New York saw major political shake-ups last year under its fully Democratic state Legislature, with some noteworthy legislative wins for nonprofits, from the Child Victims Act to legalizing driver’s licenses for undocumented immigrants. But any initiatives taken up during this year’s state legislative session – which is starting Wednesday – will face a big roadblock: a $6.1 billion budget gap that is mostly caused by Medicaid spending.
The massive shortfall leaves the state with two options: raise more revenue or cut back state spending (or both). Assembly Speaker Carl Heastie has already indicated a preference for the former, but Gov. Andrew Cuomo recently argued that “a one-shot cash revenue is not the answer.” Given Cuomo’s power over the budget process, cuts are likely coming – and nonprofits are crossing their fingers and hoping that their social services programs won’t take the hit.
“I think all too often, programs that serve low-income and marginalized populations are perhaps easier to cut because there are fewer voices being raised up in opposition,” Louisa Chafee, senior vice president for public policy and external relations at UJA-Federation New York, told City & State.
Nonprofit groups already clashed with the state when it tried to cut Medicaid funding to nursing homes by $352 million late last year, which was blocked by a judge after a coalition of organizations filed a lawsuit over the cuts. The state Department of Health also proposed a 1% cut to Medicaid repayments this week to save $124 million for the coming fiscal year, to the chagrin of hospitals and other providers.
Some proposals from nonprofit association groups may be dead on arrival this year. One campaign led by a coalition of human services organizations is calling for their state funding to increase by 3% each year for the next five years, but such cost-of-living adjustments have only been enacted for certain segments of the nonprofit workforce in the past decade.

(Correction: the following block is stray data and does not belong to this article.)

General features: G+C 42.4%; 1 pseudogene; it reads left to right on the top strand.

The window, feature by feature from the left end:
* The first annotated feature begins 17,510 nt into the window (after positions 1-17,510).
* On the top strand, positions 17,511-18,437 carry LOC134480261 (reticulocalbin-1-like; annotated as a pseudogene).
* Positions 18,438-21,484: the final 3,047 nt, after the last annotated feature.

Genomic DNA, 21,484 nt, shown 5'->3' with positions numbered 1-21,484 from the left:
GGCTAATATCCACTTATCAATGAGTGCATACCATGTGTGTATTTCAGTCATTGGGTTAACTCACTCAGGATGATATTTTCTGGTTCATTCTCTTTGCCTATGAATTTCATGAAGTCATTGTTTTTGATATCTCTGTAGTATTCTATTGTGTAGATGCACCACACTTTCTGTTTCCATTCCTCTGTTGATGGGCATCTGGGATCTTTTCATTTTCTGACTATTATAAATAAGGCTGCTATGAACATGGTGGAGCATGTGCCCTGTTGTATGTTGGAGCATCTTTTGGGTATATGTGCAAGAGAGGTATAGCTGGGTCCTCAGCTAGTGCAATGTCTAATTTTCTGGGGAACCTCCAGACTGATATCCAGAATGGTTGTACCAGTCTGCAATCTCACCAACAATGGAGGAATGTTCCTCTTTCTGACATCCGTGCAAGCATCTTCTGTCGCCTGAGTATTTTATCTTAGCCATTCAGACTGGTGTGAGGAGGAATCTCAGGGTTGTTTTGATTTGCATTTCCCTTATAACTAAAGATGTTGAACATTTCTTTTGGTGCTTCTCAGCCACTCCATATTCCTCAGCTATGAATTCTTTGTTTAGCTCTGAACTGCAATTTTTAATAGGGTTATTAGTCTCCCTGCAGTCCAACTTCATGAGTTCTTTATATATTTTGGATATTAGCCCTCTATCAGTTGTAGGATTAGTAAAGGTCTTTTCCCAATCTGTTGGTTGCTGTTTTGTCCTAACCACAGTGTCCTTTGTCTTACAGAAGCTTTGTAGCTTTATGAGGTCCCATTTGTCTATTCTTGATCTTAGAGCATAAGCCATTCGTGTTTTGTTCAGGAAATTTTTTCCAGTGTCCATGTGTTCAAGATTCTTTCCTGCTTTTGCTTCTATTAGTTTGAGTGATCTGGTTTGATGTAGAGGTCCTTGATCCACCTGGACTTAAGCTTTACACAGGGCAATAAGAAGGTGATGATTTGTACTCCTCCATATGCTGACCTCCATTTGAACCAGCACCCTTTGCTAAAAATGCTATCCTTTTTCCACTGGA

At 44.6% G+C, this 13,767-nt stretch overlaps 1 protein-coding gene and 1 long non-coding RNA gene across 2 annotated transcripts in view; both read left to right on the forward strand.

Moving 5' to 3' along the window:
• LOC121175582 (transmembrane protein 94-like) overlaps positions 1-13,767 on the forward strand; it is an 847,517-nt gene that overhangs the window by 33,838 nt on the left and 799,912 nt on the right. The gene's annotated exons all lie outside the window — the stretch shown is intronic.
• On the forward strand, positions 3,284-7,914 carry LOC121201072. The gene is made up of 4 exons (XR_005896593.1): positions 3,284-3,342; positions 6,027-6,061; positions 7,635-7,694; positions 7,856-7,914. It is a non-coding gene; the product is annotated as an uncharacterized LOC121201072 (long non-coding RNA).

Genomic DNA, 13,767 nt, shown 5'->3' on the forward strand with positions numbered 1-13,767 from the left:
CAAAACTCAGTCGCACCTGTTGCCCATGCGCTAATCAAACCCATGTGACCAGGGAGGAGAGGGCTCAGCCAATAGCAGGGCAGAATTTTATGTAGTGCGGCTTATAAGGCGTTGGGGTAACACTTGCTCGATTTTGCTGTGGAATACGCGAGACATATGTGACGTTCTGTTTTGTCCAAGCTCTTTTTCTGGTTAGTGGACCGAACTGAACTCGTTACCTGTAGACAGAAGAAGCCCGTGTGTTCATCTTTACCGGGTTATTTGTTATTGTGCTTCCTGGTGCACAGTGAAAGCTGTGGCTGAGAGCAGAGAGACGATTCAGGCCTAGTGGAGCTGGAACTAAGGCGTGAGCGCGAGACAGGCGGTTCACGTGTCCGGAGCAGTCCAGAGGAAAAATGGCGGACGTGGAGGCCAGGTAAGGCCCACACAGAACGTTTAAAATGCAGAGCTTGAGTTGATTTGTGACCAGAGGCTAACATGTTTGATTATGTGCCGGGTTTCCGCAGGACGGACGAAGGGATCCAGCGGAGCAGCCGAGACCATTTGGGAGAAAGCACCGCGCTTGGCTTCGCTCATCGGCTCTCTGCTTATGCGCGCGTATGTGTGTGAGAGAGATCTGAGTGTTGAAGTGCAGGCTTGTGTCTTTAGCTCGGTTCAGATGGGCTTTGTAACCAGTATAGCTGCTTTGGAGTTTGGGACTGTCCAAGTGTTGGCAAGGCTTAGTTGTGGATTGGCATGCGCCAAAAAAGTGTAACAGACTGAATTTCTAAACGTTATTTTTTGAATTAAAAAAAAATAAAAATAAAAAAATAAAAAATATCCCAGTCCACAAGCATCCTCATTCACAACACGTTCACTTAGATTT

After all, as Michelle Jackson, deputy executive director of the Human Services Council, told City & State last month, asking for the state to put forward more money without receiving more services in exchange has been a tough sell.
Organizations can also expect lawmakers to revisit other major bills. Child welfare providers will keep an eye on state Sen. Velmanette Montgomery’s bill that would raise the evidence threshold for cases of child neglect and allow parents to be removed more easily from the State Central Registry, which lists allegations of abuse and neglect. The governor vetoed the bill in December over fiscal and logistical concerns, but indicated interest in coming to the table with lawmakers.
Assemblyman Andrew Hevesi’s high-profile bill backed by housing advocates will also be back this year. He has been pushing for the state to create the Home Stability Support program, which would establish a rental subsidy for those at risk of homelessness, since introducing the bill in 2016. This week, he drafted a letter signed by more than 100 state lawmakers to call on the governor to take it up this year, despite the $80 million price tag. Supporters argue that it would make up for the rising costs of homeless shelters if taken up.
Of course, the tone for this year will be shaped by the governor’s State of the State speech on Wednesday and his upcoming budget proposal, which will outline the executive’s major goals and spending priorities for 2020 – and reveal which programs may be on the chopping block.
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